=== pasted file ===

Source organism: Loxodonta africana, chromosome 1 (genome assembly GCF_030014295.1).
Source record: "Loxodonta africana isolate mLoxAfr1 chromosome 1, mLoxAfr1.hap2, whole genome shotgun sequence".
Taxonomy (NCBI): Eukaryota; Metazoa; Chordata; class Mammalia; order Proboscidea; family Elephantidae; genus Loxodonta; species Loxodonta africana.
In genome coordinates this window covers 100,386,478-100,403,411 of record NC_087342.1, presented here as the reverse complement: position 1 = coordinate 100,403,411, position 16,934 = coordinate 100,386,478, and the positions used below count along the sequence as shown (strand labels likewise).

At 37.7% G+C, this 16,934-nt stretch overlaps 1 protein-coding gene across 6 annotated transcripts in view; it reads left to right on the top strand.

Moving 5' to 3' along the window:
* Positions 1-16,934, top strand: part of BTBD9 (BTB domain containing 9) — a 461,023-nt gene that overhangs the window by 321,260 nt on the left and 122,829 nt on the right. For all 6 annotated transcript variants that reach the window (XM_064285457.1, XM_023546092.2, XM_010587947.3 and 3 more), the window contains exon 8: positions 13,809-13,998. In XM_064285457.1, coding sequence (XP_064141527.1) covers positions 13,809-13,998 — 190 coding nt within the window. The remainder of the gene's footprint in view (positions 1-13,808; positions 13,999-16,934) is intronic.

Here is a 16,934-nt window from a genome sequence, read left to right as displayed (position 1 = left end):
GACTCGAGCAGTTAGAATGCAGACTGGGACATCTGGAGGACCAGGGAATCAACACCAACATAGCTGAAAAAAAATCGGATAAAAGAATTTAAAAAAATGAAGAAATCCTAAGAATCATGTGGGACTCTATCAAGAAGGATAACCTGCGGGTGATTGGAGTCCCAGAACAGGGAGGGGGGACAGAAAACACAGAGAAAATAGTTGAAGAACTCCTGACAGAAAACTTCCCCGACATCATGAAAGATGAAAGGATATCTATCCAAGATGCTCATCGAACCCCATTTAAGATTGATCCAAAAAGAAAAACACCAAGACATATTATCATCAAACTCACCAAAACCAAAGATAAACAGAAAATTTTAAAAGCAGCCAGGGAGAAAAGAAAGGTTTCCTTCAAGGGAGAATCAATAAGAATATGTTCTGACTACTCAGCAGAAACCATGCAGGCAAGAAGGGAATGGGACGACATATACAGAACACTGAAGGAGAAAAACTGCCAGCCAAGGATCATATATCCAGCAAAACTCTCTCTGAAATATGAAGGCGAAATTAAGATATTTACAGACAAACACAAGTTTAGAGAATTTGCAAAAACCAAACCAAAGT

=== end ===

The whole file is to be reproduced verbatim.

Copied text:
Source organism: Loxodonta africana, chromosome 1 (genome assembly GCF_030014295.1).
Source record: "Loxodonta africana isolate mLoxAfr1 chromosome 1, mLoxAfr1.hap2, whole genome shotgun sequence".
Taxonomy (NCBI): Eukaryota; Metazoa; Chordata; class Mammalia; order Proboscidea; family Elephantidae; genus Loxodonta; species Loxodonta africana.
In genome coordinates this window covers 100,386,478-100,403,411 of record NC_087342.1, presented here as the reverse complement: position 1 = coordinate 100,403,411, position 16,934 = coordinate 100,386,478, and the positions used below count along the sequence as shown (strand labels likewise).

At 37.7% G+C, this 16,934-nt stretch overlaps 1 protein-coding gene across 6 annotated transcripts in view; it reads left to right on the top strand.

Moving 5' to 3' along the window:
* Positions 1-16,934, top strand: part of BTBD9 (BTB domain containing 9) — a 461,023-nt gene that overhangs the window by 321,260 nt on the left and 122,829 nt on the right. For all 6 annotated transcript variants that reach the window (XM_064285457.1, XM_023546092.2, XM_010587947.3 and 3 more), the window contains exon 8: positions 13,809-13,998. In XM_064285457.1, coding sequence (XP_064141527.1) covers positions 13,809-13,998 — 190 coding nt within the window. The remainder of the gene's footprint in view (positions 1-13,808; positions 13,999-16,934) is intronic.

Here is a 16,934-nt window from a genome sequence, read left to right as displayed (position 1 = left end):
GACTCGAGCAGTTAGAATGCAGACTGGGACATCTGGAGGACCAGGGAATCAACACCAACATAGCTGAAAAAAAATCGGATAAAAGAATTTAAAAAAATGAAGAAATCCTAAGAATCATGTGGGACTCTATCAAGAAGGATAACCTGCGGGTGATTGGAGTCCCAGAACAGGGAGGGGGGACAGAAAACACAGAGAAAATAGTTGAAGAACTCCTGACAGAAAACTTCCCCGACATCATGAAAGATGAAAGGATATCTATCCAAGATGCTCATCGAACCCCATTTAAGATTGATCCAAAAAGAAAAACACCAAGACATATTATCATCAAACTCACCAAAACCAAAGATAAACAGAAAATTTTAAAAGCAGCCAGGGAGAAAAGAAAGGTTTCCTTCAAGGGAGAATCAATAAGAATATGTTCTGACTACTCAGCAGAAACCATGCAGGCAAGAAGGGAATGGGACGACATATACAGAACACTGAAGGAGAAAAACTGCCAGCCAAGGATCATATATCCAGCAAAACTCTCTCTGAAATATGAAGGCGAAATTAAGATATTTACAGACAAACACAAGTTTAGAGAATTTGCAAAAACCAAACCAAAGT